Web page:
If the Battles of Lexington and Concord were “The Shot Heard Round the World”, then the Ethan Allen and Benedict Arnold’s capture of Fort Ticonderoga in the summer of 1775 was the shock wave that shook the world. With its fall, Britain’s enemies: the Dutch, French and Spanish, all began to take the rebelling colonies seriously. The news caused King George III and the British Parliament to officially declare the Thirteen North American colonies “In Rebellion against The Crown”. Fort Ticonderoga was the gateway to Canada its capture left Canada open to invasion. Even worse, Canada was filled with mostly French speaking settlers and Indians who were hostile to the British Crown just ten years before. Moreover, the entire province of Quebec had but 800 English defenders. Most were at Fort St Jean, south of Montreal, with small 30-40 man garrisons at Trois-Rivieres, Montreal City, and Quebec City.
Lieutenant General George Washington wasted no time in exploiting this weakness and ordered Brigadier General Richard Montgomery to assemble a force to invade Canada. In August 1775, Montgomery did so with 2,000 New York and Connecticut militiamen, several hundred Canadian militia who wanted to make Canada a 14th rebellious colony, and Ethan Allen’s Green Mountain Boys. Brigadier General Benedict Arnold, one of the victors at Ticonderoga, felt slighted that he wasn’t given command of the invasion so he left for Maine, then part of Massachusetts, to start his own invasion of Quebec (We will hear more of him later). Montgomery’s force entered Canada and began the Siege of Fort St Jean on 5 September, 1775. On 20 September, the impetuous Ethan Allen took fifty of his Green Mountain Boys and sixty Canadian militia to bypass the fort and seize Montreal in a surprise attack, then defended only by 30 British regulars. On 24 September, 1775, they landed at Longue Pointe on Montreal Island.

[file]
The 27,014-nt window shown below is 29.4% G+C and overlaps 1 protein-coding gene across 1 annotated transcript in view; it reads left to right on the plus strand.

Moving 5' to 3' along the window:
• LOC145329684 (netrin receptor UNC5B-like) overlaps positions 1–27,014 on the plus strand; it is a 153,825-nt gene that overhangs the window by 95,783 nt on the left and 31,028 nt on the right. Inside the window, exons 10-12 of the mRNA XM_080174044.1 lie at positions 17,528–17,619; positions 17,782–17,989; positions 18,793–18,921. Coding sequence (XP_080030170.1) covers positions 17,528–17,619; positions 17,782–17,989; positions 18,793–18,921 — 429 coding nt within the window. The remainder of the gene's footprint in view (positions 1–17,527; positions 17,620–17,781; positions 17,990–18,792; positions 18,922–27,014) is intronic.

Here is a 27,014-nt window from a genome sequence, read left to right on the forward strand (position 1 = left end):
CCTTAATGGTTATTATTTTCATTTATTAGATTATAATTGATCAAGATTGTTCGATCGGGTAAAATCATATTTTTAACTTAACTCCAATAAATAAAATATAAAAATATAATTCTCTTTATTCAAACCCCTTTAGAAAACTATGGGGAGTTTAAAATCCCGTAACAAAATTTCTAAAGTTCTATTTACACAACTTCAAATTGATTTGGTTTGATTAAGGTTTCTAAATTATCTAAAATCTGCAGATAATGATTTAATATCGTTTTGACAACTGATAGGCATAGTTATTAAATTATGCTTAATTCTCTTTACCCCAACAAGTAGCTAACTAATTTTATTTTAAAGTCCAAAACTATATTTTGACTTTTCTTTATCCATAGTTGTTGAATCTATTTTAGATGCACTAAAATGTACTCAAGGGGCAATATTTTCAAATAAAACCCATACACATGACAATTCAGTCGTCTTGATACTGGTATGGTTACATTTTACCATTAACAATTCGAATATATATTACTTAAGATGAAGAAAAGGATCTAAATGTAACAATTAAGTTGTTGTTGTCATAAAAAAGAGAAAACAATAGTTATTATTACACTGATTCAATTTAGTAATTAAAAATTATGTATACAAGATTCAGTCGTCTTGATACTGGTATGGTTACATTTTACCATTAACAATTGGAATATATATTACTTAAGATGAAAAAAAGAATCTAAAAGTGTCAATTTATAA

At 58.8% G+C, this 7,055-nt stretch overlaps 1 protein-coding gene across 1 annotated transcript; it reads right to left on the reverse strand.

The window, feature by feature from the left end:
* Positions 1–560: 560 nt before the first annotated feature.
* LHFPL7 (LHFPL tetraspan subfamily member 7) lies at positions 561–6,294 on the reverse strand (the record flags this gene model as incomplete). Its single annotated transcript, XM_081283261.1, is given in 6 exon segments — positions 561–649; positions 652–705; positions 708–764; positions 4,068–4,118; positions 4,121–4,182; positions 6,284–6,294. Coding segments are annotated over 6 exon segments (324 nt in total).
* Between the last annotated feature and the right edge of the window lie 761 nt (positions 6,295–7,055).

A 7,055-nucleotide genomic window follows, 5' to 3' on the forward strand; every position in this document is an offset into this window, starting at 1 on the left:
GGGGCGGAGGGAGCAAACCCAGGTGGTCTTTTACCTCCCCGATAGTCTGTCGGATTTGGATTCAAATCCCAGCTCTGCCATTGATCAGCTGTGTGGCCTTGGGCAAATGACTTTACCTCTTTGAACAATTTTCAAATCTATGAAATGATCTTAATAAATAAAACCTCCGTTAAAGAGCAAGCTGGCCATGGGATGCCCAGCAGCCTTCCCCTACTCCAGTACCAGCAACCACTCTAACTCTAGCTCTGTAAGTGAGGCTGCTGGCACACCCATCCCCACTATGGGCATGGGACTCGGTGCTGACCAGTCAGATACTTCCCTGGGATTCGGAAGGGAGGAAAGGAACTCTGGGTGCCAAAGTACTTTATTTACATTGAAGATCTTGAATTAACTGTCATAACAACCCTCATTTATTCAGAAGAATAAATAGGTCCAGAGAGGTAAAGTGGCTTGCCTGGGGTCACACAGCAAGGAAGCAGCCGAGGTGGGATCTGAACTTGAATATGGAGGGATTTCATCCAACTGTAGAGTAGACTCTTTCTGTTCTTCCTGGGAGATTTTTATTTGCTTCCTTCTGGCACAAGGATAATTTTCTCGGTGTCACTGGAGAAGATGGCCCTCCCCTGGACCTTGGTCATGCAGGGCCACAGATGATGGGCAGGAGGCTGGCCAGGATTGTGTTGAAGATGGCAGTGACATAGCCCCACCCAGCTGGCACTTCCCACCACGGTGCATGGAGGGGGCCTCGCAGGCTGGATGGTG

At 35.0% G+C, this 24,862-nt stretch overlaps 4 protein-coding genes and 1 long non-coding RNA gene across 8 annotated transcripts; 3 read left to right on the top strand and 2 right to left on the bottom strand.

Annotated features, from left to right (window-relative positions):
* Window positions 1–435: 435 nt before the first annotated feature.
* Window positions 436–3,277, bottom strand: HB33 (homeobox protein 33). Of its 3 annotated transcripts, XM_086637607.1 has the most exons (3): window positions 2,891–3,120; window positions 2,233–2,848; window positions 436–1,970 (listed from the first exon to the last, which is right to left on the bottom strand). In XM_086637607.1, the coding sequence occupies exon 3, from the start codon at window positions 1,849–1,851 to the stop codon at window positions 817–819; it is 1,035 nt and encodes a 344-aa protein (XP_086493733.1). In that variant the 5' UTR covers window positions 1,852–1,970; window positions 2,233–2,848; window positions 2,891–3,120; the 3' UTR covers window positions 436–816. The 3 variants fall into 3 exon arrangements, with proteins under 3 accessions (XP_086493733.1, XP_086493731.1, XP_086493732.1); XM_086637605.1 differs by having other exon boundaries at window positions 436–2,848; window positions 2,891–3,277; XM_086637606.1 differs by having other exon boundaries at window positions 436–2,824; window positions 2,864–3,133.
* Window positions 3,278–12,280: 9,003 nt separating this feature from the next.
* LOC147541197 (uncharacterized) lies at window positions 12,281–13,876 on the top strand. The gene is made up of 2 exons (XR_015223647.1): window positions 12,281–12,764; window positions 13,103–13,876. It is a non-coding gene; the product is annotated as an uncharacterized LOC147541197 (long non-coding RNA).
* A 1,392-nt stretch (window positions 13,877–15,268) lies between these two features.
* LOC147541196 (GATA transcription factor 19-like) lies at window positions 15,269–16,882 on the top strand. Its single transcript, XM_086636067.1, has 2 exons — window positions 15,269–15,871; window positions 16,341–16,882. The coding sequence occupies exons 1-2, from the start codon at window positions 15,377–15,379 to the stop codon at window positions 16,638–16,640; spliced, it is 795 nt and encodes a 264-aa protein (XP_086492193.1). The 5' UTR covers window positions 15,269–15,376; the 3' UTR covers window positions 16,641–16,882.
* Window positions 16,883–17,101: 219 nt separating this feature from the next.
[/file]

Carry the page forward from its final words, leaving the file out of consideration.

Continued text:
Unfortunately, Montreal was warned of Allen’s approach, and due to his rough reputation, its inhabitants thought that he had come to burn the city to the ground. The 30 British regulars were joined by 40 British Indian agents and Indians, and more than 200 Montreal militia determined to defend their homes from the Barbarian of Vermont. They attacked Allen’s small force the next morning and overwhelmed them. Pinned against the shore line and unable to escape, Ethan Allen was captured and would spend the next few years on prison ships in Great Britain. In an ironic twist of fate, it was his reputation that saved him from hanging: the British didn’t want to make him the first American martyr. Nonetheless, America lost one of its most competent and aggressive commanders in the early days of the War for Independence.
Whether or not the inhabitants of Montreal would have defended themselves with such fervor and in such numbers had another American commander been in charge is subject to much debate. The answer to that academic debate stopped mattering as soon as the first shot was fired: Ethan Allen’s defeat was the first time English and French speaking Canadians fought together against a common foe, and the shared pride in victory laid the seeds of Canadian nationalism, distinct from the American nationalism in the Thirteen British colonies to the south. The opportunity to bring Quebec into the American Revolution against the Crown was rapidly slipping away, and the Battle of Longue Point made that task exponentially harder.